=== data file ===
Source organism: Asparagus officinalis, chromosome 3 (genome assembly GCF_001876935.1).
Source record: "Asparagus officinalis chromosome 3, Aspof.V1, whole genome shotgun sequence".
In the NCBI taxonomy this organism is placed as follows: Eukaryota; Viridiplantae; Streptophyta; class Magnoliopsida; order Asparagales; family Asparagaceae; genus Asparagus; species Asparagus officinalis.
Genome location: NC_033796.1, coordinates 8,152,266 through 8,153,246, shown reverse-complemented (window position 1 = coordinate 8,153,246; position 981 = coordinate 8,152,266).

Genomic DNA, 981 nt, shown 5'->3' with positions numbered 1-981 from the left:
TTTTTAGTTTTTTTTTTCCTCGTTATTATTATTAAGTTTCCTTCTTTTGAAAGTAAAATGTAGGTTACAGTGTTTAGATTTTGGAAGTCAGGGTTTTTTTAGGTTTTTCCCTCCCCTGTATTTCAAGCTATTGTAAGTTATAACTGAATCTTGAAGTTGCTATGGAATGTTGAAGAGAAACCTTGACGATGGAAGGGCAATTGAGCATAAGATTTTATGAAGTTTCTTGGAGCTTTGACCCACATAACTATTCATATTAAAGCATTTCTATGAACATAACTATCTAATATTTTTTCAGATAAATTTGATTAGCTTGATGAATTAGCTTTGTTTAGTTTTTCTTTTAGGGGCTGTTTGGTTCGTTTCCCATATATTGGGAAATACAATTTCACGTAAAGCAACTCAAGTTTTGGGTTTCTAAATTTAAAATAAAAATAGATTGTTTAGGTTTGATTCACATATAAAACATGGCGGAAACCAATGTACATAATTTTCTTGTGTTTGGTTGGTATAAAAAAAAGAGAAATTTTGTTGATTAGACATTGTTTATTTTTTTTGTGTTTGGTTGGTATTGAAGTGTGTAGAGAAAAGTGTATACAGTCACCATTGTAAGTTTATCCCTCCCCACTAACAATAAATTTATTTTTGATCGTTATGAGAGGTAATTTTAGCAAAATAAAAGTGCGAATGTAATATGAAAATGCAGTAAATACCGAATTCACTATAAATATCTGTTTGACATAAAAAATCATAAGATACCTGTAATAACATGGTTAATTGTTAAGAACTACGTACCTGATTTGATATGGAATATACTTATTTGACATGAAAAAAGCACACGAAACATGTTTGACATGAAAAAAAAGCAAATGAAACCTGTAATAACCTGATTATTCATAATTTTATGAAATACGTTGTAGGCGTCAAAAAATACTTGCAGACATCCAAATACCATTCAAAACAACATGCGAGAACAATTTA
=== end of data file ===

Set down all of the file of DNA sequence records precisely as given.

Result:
Source organism: Asparagus officinalis, chromosome 3 (genome assembly GCF_001876935.1).
Source record: "Asparagus officinalis chromosome 3, Aspof.V1, whole genome shotgun sequence".
In the NCBI taxonomy this organism is placed as follows: Eukaryota; Viridiplantae; Streptophyta; class Magnoliopsida; order Asparagales; family Asparagaceae; genus Asparagus; species Asparagus officinalis.
Genome location: NC_033796.1, coordinates 8,152,266 through 8,153,246, shown reverse-complemented (window position 1 = coordinate 8,153,246; position 981 = coordinate 8,152,266).

Genomic DNA, 981 nt, shown 5'->3' with positions numbered 1-981 from the left:
TTTTTAGTTTTTTTTTTCCTCGTTATTATTATTAAGTTTCCTTCTTTTGAAAGTAAAATGTAGGTTACAGTGTTTAGATTTTGGAAGTCAGGGTTTTTTTAGGTTTTTCCCTCCCCTGTATTTCAAGCTATTGTAAGTTATAACTGAATCTTGAAGTTGCTATGGAATGTTGAAGAGAAACCTTGACGATGGAAGGGCAATTGAGCATAAGATTTTATGAAGTTTCTTGGAGCTTTGACCCACATAACTATTCATATTAAAGCATTTCTATGAACATAACTATCTAATATTTTTTCAGATAAATTTGATTAGCTTGATGAATTAGCTTTGTTTAGTTTTTCTTTTAGGGGCTGTTTGGTTCGTTTCCCATATATTGGGAAATACAATTTCACGTAAAGCAACTCAAGTTTTGGGTTTCTAAATTTAAAATAAAAATAGATTGTTTAGGTTTGATTCACATATAAAACATGGCGGAAACCAATGTACATAATTTTCTTGTGTTTGGTTGGTATAAAAAAAAGAGAAATTTTGTTGATTAGACATTGTTTATTTTTTTTGTGTTTGGTTGGTATTGAAGTGTGTAGAGAAAAGTGTATACAGTCACCATTGTAAGTTTATCCCTCCCCACTAACAATAAATTTATTTTTGATCGTTATGAGAGGTAATTTTAGCAAAATAAAAGTGCGAATGTAATATGAAAATGCAGTAAATACCGAATTCACTATAAATATCTGTTTGACATAAAAAATCATAAGATACCTGTAATAACATGGTTAATTGTTAAGAACTACGTACCTGATTTGATATGGAATATACTTATTTGACATGAAAAAAGCACACGAAACATGTTTGACATGAAAAAAAAGCAAATGAAACCTGTAATAACCTGATTATTCATAATTTTATGAAATACGTTGTAGGCGTCAAAAAATACTTGCAGACATCCAAATACCATTCAAAACAACATGCGAGAACAATTTA